How to give examples during job interviews
Anecdotes about your achievements are music to a hiring manager’s ears.
Impressing a hiring manager is no easy feat. In addition to getting a handle on your nerves, you have to figure out what to say in a job interview that will make you stand out from the other candidates. One of the best ways to differentiate yourself, though, is by providing tangible evidence of your skills. Telling stories makes for a good interview. Examples include how you solved a problem, showed initiative, and increased productivity.
You see, hiring managers hear generic statements like these over and over again:
- "I have strong communication skills."
- "I'm self-motivated."
- "I'm good at managing my time."
- "I have excellent leadership qualities."
- "I work well with others."
Unfortunately, broad declarations won’t blow an interviewer away, says Todd Cherches, CEO and co-founder of leadership consulting firm BigBlueGumball. A better approach is to offer specific examples of your accomplishments from past jobs that back up your skills.
Good interview examples demonstrate what you're capable of. “[It] helps the interviewer visualize what you could do for their company,” says Dalena Bradley, job interview coach and career-marketing coach. The thinking is that if you did something great once, you can re-create the success elsewhere.
To help you prepare for your next job interview, we asked Bradley to provide a few examples of what to say in a job interview that would impress any hiring manager. You can use them as inspiration when preparing your own anecdotes, which Cherches says, is an absolute must. “It’s very hard to retrieve anecdotes in the moment, which is why you have to craft them in advance,” he says.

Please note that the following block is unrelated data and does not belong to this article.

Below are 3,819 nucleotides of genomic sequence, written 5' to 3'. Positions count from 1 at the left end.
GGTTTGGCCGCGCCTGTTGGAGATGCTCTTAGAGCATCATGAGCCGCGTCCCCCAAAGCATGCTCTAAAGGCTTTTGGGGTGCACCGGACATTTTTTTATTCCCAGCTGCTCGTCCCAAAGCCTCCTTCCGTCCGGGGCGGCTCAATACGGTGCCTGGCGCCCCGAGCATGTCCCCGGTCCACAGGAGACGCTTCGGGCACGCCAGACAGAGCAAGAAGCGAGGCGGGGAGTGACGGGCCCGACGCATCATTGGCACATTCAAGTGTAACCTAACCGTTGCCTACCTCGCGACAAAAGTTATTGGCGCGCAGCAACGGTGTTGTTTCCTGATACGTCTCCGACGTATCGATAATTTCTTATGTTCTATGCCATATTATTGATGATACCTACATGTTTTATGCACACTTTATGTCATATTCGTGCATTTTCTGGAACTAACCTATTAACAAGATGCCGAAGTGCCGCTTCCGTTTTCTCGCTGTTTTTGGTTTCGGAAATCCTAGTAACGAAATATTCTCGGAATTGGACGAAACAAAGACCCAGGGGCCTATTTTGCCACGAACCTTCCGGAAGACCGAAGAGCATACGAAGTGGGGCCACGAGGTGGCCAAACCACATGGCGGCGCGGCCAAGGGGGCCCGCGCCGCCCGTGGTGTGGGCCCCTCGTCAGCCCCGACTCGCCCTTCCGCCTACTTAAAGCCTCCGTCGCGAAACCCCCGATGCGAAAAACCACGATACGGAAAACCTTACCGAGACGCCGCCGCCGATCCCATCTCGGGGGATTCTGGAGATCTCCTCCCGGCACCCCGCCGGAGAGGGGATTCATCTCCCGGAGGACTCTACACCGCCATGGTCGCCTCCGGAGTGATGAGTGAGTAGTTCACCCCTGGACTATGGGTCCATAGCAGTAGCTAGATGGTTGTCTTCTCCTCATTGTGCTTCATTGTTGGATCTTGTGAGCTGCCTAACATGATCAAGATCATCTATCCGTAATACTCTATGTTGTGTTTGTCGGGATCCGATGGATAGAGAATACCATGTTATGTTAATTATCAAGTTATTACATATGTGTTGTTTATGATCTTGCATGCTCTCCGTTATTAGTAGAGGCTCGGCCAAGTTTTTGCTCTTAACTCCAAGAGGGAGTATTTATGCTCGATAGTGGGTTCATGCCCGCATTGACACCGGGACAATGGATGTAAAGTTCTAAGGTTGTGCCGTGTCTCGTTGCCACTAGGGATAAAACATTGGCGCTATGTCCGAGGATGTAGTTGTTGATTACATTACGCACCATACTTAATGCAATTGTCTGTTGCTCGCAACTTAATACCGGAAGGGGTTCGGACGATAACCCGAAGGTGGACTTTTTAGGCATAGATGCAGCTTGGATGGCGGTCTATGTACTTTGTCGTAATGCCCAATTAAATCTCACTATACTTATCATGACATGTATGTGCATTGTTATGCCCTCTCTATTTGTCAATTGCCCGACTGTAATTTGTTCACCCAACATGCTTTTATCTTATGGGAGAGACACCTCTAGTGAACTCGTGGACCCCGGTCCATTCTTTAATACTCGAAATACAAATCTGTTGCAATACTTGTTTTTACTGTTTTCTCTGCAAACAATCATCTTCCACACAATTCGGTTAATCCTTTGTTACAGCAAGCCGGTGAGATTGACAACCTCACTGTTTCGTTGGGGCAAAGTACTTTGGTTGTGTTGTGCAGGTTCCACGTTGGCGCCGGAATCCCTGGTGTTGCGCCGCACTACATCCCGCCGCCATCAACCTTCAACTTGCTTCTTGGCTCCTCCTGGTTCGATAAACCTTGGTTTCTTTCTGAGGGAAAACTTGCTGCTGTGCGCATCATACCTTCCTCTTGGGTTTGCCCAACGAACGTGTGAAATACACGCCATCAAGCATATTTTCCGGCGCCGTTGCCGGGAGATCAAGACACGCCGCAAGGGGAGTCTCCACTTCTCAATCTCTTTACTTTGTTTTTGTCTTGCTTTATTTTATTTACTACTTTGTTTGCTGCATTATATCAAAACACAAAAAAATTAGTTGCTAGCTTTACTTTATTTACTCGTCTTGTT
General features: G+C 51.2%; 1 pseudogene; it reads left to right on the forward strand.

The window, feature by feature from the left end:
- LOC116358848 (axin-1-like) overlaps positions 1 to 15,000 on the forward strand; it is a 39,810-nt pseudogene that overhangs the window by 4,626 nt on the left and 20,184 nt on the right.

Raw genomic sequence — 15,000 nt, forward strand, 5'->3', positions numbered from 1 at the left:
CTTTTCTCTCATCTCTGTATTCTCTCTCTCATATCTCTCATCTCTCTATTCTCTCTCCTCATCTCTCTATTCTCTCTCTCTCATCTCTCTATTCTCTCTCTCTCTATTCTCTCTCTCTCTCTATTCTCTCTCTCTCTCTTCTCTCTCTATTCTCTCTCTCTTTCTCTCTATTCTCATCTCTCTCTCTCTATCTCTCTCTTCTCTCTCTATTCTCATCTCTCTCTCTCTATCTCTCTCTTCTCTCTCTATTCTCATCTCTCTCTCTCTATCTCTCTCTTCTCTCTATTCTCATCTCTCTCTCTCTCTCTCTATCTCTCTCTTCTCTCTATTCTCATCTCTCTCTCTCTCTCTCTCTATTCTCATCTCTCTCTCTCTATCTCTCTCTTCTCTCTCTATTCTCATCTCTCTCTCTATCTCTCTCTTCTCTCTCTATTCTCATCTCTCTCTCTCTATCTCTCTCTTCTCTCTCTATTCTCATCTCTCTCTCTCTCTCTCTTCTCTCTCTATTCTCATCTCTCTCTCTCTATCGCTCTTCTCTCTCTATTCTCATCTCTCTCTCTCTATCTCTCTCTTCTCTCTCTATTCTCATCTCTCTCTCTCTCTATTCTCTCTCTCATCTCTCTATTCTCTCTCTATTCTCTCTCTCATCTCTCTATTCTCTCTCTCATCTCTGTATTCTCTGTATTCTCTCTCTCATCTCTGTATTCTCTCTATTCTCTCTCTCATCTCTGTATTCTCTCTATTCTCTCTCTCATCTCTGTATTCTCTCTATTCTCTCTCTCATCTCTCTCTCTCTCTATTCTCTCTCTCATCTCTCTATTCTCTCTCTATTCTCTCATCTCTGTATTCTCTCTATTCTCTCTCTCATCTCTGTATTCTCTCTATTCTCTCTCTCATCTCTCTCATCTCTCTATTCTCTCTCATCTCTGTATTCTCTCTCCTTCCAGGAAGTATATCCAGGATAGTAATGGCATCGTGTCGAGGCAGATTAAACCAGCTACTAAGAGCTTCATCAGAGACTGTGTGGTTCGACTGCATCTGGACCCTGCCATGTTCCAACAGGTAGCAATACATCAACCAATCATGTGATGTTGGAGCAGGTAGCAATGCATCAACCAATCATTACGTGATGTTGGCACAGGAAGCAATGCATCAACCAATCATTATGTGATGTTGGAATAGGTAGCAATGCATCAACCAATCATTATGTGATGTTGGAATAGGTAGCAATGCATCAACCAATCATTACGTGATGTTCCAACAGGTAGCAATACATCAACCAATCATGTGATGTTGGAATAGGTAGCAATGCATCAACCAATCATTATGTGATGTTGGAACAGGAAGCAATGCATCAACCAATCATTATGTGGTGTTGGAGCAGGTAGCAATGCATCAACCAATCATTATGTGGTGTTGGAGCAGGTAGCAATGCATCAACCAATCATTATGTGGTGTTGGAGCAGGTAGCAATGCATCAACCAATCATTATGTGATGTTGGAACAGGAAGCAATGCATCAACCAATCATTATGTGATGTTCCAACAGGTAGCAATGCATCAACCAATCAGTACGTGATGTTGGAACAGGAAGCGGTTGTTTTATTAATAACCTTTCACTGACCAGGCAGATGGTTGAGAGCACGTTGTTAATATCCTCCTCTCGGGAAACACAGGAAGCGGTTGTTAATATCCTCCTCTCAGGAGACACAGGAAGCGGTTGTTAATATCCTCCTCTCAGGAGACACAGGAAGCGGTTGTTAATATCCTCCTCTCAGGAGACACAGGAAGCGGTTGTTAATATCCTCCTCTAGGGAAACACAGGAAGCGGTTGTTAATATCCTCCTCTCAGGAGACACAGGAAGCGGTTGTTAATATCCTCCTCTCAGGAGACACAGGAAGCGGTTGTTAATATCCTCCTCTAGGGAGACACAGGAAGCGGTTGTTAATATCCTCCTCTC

Focus on results
BAD: “I’m an excellent communicator.”
GOOD: “I’m a strong communicator. In my last role, to improve communication in my department, I initiated weekly standup meetings where no topic was off limits. It became a vehicle for eliminating redundancies, promoting best practices, and improving overall morale. It became a more fun place to work where people felt safe to share their points of view.”
Quantify your achievements
BAD: “I’m a self-starter.”
GOOD: “I’m highly self-motivated. In fact, recently our budgeting system didn’t pass muster for the sophisticated reporting we needed to do. I took the initiative to do some research and found an alternative that was 25% cheaper that integrated with our other software and could be implemented within six weeks. Now we can produce quick turnaround reports in whatever form our customers need.”
Show how your brain works
BAD: “I have good time-management skills.”
GOOD: “I’m an exceptional time manager. My job requires staying on top of many moving parts, so I routinely plan on a monthly, weekly, and daily basis. I use project management software to ensure our team is tracking to meet deadlines as promised. On a personal level, at the end of every day, I invest 10 minutes in planning the next day, blocking and scheduling time to meet my top two to three priorities for the day.”
Look at the big picture
BAD: “I’m a great leader.”
GOOD: “I’m a transparent communicator, team motivator, and always keep the big picture in mind. I like to hire people who are smarter than me who complement my skillset and encourage their professional development. I established an initiative where every six months, my management team has a two-day offsite meeting where we discuss priorities and brainstorm new ideas. I invite at least one motivational speaker and host at least one workshop focused on some aspect of professional development—last time it was on Sharpening Your EQ.”
Highlight positive feedback you’ve received in the past
BAD: “I’m a team player.”
GOOD: “Something that has been really consistent throughout my career is the feedback from my co-workers, vendors, and bosses who say I’m easy to work with. I’m serious about my work, but I don’t take myself too seriously, and people really appreciate my sense of humor and levity I bring into our work environment.”
Sharpen your interviewing skills
Knowing what to say in a job interview is key to making a lasting impression—in a good way. Offering good interview examples that highlight your unique skills and experience is just one aspect of acing the test. Want a little help preparing for your next audition? Join Monster for free today. As a member, you’ll get interview insights, career advice, and job search tips sent directly to your inbox to help you become a top-shelf candidate. You’ll learn the ins and outs of salary negotiation, getting a promotion, and even how to land a higher-paying job. Let Monster show you how to leave a positive, lasting impression on every employer you meet.